WASHINGTON (AP) — President Joe Biden on Thursday, the third anniversary of the killing of George Floyd, he vetoed a congressionally led effort republicans strike down a new District of Columbia law to improve police accountability.
The law was part of a drive to reform the police across the country and was passed in the wake of of the 2020 police murder of Floyd in Minneapolis. Biden has said he supports many parts of the bill, including banning chokeholds, limiting the use of deadly force, improving access to body cameras and requiring training for officers to de-escalate situations. .
“I believe we have an obligation to make sure all of our people are safe and that public safety depends on public trust,” Biden said in a statement to Congress vetoing the effort. “It is a core policy of my administration to provide law enforcement with the resources they need for effective and accountable community policing.”
The veto comes as Democrats in Congress have rallied twice this year with Republicans to try to block a crime and surveillance law in the district. The first effort Biden supported was to strike down changes to the district’s penal code.
Washington is not a state; and it lacks the same rights that states have to make and amend laws. While Congress has granted city residents some “home rule” powers, it has retained the power to override district government actions. District residents also have no voting members in Congress.
Still, Congress hasn’t regularly used its repeal power until this year. Biden’s signing two months ago marked the first time in more than three decades that Congress struck down capital city laws through the repeal process, and reflected a shift in the long-standing Democratic position that the federal government should allow DC to rule itself.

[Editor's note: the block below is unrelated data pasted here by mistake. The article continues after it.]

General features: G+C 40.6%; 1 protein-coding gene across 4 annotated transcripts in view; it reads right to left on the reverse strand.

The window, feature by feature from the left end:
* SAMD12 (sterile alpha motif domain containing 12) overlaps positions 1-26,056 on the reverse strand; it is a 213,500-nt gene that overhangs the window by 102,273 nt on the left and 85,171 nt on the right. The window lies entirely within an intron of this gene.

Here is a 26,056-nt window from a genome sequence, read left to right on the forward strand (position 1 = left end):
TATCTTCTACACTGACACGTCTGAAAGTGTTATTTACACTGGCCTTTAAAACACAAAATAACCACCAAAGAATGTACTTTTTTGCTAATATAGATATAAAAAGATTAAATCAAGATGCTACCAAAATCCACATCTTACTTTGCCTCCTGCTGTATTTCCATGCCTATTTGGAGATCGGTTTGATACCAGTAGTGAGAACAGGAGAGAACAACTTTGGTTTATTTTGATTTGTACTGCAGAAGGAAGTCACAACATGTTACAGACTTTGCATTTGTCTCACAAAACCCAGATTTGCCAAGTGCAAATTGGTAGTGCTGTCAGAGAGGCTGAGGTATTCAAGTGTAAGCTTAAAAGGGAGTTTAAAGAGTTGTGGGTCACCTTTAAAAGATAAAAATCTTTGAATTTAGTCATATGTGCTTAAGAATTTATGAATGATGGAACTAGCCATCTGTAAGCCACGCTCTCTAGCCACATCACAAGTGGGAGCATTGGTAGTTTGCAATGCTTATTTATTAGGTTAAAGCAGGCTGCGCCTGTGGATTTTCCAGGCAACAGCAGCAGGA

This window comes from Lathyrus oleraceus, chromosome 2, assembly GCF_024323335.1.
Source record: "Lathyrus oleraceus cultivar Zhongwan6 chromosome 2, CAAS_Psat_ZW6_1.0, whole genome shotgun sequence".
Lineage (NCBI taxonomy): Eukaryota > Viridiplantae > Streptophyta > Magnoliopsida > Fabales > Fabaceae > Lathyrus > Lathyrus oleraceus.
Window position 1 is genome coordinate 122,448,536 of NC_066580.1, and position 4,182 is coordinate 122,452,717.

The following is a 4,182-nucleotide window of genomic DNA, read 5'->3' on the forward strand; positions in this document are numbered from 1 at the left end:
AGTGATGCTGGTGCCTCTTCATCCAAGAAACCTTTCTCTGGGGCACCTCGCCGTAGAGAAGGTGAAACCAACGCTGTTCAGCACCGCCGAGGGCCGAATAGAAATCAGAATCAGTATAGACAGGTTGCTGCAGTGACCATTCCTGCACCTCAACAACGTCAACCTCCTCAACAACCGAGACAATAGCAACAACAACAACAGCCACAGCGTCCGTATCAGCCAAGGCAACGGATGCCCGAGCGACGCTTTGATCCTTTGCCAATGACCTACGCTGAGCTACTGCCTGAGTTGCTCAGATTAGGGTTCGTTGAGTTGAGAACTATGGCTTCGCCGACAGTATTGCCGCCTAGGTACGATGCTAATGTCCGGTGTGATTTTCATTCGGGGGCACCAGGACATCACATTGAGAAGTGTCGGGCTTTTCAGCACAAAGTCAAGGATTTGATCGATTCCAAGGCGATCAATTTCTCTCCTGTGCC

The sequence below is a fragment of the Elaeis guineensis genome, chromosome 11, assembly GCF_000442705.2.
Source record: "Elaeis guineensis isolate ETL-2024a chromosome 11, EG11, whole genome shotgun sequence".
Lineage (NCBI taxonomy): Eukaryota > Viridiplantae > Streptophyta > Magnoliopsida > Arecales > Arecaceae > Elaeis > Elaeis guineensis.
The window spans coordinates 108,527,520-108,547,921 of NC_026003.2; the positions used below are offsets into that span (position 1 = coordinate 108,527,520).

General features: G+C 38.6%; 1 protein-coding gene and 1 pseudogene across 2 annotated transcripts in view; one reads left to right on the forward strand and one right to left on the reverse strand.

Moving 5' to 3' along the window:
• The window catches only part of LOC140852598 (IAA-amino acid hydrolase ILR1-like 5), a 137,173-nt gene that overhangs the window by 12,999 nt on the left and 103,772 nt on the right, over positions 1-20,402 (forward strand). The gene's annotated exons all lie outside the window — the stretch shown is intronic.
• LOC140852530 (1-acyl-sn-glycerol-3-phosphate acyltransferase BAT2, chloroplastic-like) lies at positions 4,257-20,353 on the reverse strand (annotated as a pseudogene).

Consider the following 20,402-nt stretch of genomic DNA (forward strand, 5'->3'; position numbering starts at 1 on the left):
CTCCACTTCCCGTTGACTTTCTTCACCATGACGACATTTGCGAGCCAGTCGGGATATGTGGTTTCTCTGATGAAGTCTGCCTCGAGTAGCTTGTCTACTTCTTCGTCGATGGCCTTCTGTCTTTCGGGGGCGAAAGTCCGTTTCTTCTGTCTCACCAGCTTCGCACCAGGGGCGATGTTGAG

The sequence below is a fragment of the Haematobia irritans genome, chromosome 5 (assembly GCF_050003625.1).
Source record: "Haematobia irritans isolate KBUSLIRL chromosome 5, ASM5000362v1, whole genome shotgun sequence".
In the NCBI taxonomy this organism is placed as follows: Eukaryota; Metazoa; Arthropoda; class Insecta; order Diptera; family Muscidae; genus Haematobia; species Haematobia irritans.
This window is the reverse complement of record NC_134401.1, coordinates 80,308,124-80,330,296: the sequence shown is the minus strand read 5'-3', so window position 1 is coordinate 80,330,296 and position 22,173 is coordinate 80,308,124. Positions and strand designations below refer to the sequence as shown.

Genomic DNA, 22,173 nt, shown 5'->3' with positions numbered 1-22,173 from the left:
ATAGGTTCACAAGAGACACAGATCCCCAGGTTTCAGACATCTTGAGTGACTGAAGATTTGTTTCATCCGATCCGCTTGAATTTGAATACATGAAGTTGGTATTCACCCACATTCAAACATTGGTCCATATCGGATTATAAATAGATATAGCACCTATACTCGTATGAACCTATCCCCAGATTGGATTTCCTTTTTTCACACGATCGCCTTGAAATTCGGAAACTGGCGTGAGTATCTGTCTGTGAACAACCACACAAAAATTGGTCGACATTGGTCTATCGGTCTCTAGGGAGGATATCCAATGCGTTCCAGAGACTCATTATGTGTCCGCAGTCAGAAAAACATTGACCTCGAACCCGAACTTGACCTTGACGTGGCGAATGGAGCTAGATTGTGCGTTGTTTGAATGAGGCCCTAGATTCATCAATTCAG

The previous bill was a revision of the penal code of the District of Columbia. It has not been substantially updated since it was first written in 1901, although blacks have been disproportionately affected by the criminal laws, as have many other cities.
The revisions would have redefined some crimes, changed criminal justice policies and reworked how sentences should be handed down after convictions. It would also have eliminated mandatory minimum sentences for many crimes and reduced maximum penalties for robbery, car theft, and robbery.
The Senate approved the House bill that sought to annul the changes to the penal code. Biden signed that resolution, ultimately blocking the DC law. The president and members of both parties expressed concern on rising violent crime rates in cities across the country and said the revisions could lead to an increase in crime.
In DC, homicides in the city rose for four years in a row before falling about 10% in 2022. The 2021 homicide count of 227 was the highest since 2003.
The Senate also voted to strike down a District of Columbia law enacted last year to improve police accountability, after six democrats voted in favor of the GOP-led resolution. But this time, Biden disagreed.
“Congress must respect the right of the District of Columbia to pass measures that enhance public safety and public trust. I continue to call on Congress to pass common sense police reform legislation,” Biden said.
And the president, in a separate letter, also offered his condolences to the family of George Floyd, whose death sparked new protests over police killings of Black people and calls for law enforcement reform across the country.
“The murder of George Floyd exposed for many what Black and Latino communities have known and experienced for a long time: that we must engage all of society in ensuring that our nation lives up to its founding promise of fair and just justice for all. Under the law”. he said.